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Picture: SUPPLIED/KASPERSKY LAB
Picture: SUPPLIED/KASPERSKY LAB

Technology adoption in the modern world can be a daunting process, especially for smaller-sized businesses. The many options available coupled with technical jargon can make things feel a little complex, inflexible and often tied to, and limited by, current infrastructure.

The advancement towards digital transformation, however, remains a top priority, where the use of cloud-based services and applications is changing this perceived challenge and is simply making perfect sense. Small- and medium-sized enterprises (SMEs) are turning to the cloud to capitalise on digital, without the hefty capital expenditure and maintenance costs associated with IT infrastructure.  

According to the Cloud Zoo: Don’t Let Your Business Data Roam Free report, 78% of businesses across SME and enterprise segments globally already use one form of cloud service, with 75% planning to move more applications to the cloud in the future. While certainly a solid strategy, using public, private or hybrid cloud services doesn’t come without risks – particularly to data.

While there is large interest and plans to invest further in the cloud, the same research also indicates that 59% of both SME and enterprise businesses feel that cloud-hosted services (along with outsourcing) have the potential to introduce new risks to the IT security of their businesses.

Despite these reservations, many are still not taking cloud security seriously or putting the right procedures in place to secure their cloud environments to ensure data is protected. This can leave many businesses caught up in an untamed cloud-data jungle – one they have limited control and visibility of, leaving them wide open and vulnerable to possible cyber-attacks.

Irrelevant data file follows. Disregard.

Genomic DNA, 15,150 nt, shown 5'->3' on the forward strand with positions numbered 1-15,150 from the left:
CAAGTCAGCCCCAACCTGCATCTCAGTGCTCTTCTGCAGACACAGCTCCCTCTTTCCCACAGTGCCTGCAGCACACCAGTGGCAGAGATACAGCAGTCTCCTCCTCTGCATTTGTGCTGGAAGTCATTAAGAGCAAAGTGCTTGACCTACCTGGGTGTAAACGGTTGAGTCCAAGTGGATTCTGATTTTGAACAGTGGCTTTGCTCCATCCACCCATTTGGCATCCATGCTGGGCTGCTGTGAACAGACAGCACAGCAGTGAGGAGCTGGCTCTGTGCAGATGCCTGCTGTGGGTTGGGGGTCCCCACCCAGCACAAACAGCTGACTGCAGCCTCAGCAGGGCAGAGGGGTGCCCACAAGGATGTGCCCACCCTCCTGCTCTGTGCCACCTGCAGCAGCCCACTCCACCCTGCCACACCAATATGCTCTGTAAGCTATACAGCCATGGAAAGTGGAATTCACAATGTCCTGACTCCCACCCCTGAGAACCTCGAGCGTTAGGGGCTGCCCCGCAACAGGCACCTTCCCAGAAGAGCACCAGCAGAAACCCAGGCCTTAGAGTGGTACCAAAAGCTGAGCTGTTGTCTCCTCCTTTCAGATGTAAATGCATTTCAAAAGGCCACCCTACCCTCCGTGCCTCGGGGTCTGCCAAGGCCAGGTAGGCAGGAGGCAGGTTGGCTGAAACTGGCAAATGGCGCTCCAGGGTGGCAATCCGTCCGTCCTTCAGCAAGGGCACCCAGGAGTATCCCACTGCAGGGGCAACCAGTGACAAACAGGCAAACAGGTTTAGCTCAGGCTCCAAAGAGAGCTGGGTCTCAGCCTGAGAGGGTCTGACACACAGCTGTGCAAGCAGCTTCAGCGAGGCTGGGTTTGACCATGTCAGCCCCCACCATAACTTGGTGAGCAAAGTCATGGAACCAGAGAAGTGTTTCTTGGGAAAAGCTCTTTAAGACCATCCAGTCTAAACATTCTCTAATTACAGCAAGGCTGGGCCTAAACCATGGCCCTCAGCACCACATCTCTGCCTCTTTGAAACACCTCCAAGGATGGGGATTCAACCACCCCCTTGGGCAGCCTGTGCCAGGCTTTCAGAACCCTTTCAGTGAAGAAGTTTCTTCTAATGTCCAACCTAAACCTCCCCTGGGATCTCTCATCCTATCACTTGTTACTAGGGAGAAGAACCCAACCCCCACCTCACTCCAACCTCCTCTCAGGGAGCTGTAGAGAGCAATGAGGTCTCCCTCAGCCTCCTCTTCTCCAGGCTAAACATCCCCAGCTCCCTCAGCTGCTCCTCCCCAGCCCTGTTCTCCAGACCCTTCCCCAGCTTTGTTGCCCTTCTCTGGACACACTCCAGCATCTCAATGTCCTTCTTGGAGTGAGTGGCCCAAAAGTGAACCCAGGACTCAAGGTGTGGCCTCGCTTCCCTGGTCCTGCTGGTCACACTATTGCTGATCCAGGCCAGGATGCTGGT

Data protection is one of the biggest concerns for cloud adopters, with complex threats, opportunistic ransomware, data theft, financial fraud and random human error on the ever-growing list. And while cloud providers are working hard to improve the security and reliability of their cloud platforms, cloud-native security capabilities don’t always suit the demands of corporate systems. Banning or restricting certain applications, monitoring the ongoing behaviour of every application at work, and shielding systems from vulnerability exploitation are all crucial tasks that remain the customer’s responsibility.

To circumvent this and minimise a situation that can leave a business unsecured, unprepared and potentially falling victim to cyber-attacks, businesses must equip themselves with security specifically designed for effective cloud protection.

Kaspersky Hybrid Cloud Security is such a solution. It protects applications and data in physical, virtual and cloud workloads by building on Kaspersky Lab’s extensive experience in security for software-defined data centres. It provides multilayered protection to multi-cloud environments.

This means that wherever a business may process and store critical business data – be it a private or public cloud or both – a perfectly balanced combination of agile, continuous security and superior efficiency is offered through this product, resulting in the protection of data against the most advanced current and future threats, all without compromising on systems performance.

Kaspersky Hybrid Cloud Security also provides API-based integration with Amazon Web Services and supports the Microsoft Azure cloud platform, allowing users to extend security to every asset they put in the public cloud. A well-balanced blend of best-of-breed protection, resource efficiency, and enterprise-level orchestration capabilities for public and private cloud environments is what this product offers.

Having appropriate cloud security in place that can scan for and patch known vulnerabilities can make a massive difference to whether malware or a threat causes massive disruption or damage or is caught in time and before possible disaster strikes.

Not focusing on cloud security, or getting it wrong, can stop critical business functions and bring these to a standstill. All cloud environments need to be secure – and with the products available to support this, cloud security shouldn’t be keeping business decision-makers up at night.

This article was paid for by Kaspersky Lab.